Once you have finished a set as above, repeat however this time have your knees slightly bent. This works the deeper calf muscle group as well (known as soleus) which has a massive amount of fibres that continue into the achilles and pull on the growth plate.

Other points to consider with exercise

  • Try to complete your exercises consistently at the same time each day, this way it becomes habitual and easier to stay on track
  • Exercise dosing is like medicine dosing. It’s super critical to take the right amount, not too little and not too much. If you miss a “dose” of your exercise resist the urge to double up the next day. Just write that one off and complete the next day as per normal
  • The first few times you try the exercises the chances are you will pull up a little sore or tight the next day. This is normal! Push through and this settles after each time you complete your exercises.

The Power Round: The Sever’s Disease FAQ

Can Sever’s disease cause permanent damage?

Rarely, but it is possible.

Can Sever’s disease occur in adults?

No. Sever’s Disease can only occur when we have an open and overloaded growth plate. Our calcaneus growth plate is usually done growing by our mid teens, 15 – 16 years of age.

Can Sever’s disease cause knee pain?

There is a similar condition that affects some growth plates near the knee which can become painful. This is not Sever’s disease causing knee pain per se, but the same process leading to a sore heel is likely leading to a sore knee.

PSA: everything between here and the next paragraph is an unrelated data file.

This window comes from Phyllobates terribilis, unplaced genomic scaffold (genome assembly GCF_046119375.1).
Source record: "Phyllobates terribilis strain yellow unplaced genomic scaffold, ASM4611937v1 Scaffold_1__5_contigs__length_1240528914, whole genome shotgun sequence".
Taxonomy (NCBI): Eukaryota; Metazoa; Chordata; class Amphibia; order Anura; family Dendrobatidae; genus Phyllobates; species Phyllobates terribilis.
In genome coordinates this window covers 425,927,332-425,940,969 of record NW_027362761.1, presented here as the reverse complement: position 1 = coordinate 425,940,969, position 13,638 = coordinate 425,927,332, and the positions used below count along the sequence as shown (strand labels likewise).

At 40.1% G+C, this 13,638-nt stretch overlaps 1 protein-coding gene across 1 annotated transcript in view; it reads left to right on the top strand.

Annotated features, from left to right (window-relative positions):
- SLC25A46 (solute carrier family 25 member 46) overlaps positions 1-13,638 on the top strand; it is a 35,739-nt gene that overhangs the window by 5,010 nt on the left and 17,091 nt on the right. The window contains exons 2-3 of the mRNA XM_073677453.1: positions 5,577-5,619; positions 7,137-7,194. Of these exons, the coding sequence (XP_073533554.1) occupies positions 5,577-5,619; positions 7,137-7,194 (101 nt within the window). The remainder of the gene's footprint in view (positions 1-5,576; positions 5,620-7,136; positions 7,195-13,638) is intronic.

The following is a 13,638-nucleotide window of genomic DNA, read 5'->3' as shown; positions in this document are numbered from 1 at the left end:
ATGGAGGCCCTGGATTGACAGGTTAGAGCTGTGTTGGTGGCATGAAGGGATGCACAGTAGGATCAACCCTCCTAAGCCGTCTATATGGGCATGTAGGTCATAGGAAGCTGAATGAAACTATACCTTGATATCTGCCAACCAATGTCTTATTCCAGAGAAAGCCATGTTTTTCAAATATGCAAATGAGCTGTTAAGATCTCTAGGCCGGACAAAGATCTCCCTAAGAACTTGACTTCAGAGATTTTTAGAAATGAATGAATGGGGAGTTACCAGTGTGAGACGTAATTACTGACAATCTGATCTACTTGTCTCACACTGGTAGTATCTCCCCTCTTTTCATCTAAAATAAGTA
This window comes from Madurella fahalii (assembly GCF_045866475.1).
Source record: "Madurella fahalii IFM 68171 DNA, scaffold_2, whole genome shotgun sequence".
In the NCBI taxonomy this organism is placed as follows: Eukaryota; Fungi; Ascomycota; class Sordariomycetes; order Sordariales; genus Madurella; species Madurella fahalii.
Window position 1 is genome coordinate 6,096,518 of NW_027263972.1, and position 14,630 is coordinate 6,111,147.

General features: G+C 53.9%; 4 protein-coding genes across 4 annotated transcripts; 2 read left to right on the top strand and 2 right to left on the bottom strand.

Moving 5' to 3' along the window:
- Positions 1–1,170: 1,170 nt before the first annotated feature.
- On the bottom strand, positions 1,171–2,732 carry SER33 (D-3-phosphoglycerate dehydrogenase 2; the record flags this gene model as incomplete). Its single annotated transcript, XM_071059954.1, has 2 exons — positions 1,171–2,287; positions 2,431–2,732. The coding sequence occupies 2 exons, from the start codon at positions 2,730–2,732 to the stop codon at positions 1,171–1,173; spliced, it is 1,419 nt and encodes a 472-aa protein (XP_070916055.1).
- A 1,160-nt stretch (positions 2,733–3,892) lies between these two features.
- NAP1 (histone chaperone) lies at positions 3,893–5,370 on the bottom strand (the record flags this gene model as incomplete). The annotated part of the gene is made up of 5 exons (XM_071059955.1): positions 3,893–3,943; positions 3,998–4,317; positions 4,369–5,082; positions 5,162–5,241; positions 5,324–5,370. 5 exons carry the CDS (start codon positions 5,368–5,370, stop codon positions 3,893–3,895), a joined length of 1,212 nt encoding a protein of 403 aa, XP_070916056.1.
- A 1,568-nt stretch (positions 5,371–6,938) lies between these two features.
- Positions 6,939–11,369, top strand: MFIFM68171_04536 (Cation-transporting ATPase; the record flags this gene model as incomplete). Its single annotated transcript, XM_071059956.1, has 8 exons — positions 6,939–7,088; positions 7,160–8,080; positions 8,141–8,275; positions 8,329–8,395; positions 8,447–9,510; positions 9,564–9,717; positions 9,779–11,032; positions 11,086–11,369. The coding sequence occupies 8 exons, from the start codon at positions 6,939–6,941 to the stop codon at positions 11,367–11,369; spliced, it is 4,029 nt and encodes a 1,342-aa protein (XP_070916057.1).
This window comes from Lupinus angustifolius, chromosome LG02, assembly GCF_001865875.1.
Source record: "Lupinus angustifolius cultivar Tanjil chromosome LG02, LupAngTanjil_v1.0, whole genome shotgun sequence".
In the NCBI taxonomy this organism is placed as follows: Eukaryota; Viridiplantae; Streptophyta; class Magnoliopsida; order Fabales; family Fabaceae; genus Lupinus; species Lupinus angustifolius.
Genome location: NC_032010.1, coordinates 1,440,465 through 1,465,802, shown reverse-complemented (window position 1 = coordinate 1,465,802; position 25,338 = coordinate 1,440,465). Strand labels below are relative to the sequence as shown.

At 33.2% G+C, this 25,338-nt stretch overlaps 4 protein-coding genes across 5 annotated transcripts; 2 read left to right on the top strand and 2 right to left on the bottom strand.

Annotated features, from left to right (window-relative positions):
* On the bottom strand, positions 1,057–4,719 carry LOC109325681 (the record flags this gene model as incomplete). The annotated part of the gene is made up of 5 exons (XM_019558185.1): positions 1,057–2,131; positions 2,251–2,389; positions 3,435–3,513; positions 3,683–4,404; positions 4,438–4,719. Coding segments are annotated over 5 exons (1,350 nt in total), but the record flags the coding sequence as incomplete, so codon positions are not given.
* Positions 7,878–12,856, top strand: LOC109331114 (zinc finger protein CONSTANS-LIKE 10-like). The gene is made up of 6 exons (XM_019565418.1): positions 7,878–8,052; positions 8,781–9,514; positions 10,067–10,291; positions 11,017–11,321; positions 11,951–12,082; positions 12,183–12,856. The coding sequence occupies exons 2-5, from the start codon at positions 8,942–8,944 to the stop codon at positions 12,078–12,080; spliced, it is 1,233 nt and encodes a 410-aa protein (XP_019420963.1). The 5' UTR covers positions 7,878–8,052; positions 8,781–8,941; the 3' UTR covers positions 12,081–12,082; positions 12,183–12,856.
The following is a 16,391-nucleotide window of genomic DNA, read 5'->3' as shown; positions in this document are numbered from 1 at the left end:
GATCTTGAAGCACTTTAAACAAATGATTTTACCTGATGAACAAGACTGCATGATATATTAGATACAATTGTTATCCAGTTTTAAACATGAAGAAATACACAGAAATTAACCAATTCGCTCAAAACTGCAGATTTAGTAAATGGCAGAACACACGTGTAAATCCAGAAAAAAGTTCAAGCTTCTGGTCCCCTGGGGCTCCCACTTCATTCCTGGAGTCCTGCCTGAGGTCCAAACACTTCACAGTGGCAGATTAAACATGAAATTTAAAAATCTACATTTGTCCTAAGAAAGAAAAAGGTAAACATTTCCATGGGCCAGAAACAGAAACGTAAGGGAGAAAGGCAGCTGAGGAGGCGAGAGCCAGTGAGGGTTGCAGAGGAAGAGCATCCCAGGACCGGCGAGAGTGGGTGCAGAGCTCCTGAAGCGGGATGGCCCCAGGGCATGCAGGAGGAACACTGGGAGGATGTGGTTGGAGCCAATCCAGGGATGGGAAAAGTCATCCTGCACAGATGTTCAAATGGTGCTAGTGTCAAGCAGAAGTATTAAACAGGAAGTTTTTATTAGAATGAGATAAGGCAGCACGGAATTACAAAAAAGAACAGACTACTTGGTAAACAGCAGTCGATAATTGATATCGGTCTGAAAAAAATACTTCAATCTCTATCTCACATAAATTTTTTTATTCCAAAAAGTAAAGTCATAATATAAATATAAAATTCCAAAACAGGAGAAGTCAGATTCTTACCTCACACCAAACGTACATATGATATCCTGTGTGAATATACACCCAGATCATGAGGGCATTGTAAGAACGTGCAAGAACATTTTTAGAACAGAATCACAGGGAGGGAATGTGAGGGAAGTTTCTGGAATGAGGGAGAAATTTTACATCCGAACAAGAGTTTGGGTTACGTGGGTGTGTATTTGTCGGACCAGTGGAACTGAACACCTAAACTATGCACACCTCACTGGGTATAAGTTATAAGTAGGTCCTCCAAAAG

If Sever’s disease has been present for a long time and your child is limping, this altered gait has the possibility of leading to knee pain.

Can Sever’s disease come back?

Yes, as it’s a growing and loading related condition it’s very common for it to occur in bursts. Bursts of pain can be associated with rapid growth spurts and or rapid increases in activity. Think the start of school sports seasons or the cross over when lots of summer and winter sports happen at the same time.

Once the calcaneal growth plate has finished growing Sever’s disease will never return.

Can massage help Sever’s disease?

As long as it’s not done instead of addressing loading, massage can be a useful adjunct for therapy but on it’s own is unlikely to settle a painful heel.

Is Sever’s disease contagious?

No, this is where the name Sever’s disease is really unfortunate. It’s a growing and loading related condition.

Is Sever’s disease similar to plantar fasciitis?

It’s only similar in that it presents as a sore heel. Not many 8 – 13 year olds get plantar fasciitis and no adults get calcaneal apophysitis. 

Finally my number one recommendation for Sever’s disease is:

See a podiatrist, get a diagnosis, rule out any of the other weird heel things that can happen. During this time your podiatrist will guide you or your child on shoe choices, activities and come up with a loading program to get through this bout of heel pain and onto living life to the fullest.

If you need a podiatrist in Melbourne, Pascoe Vale or Emerald you can book online with our team right now.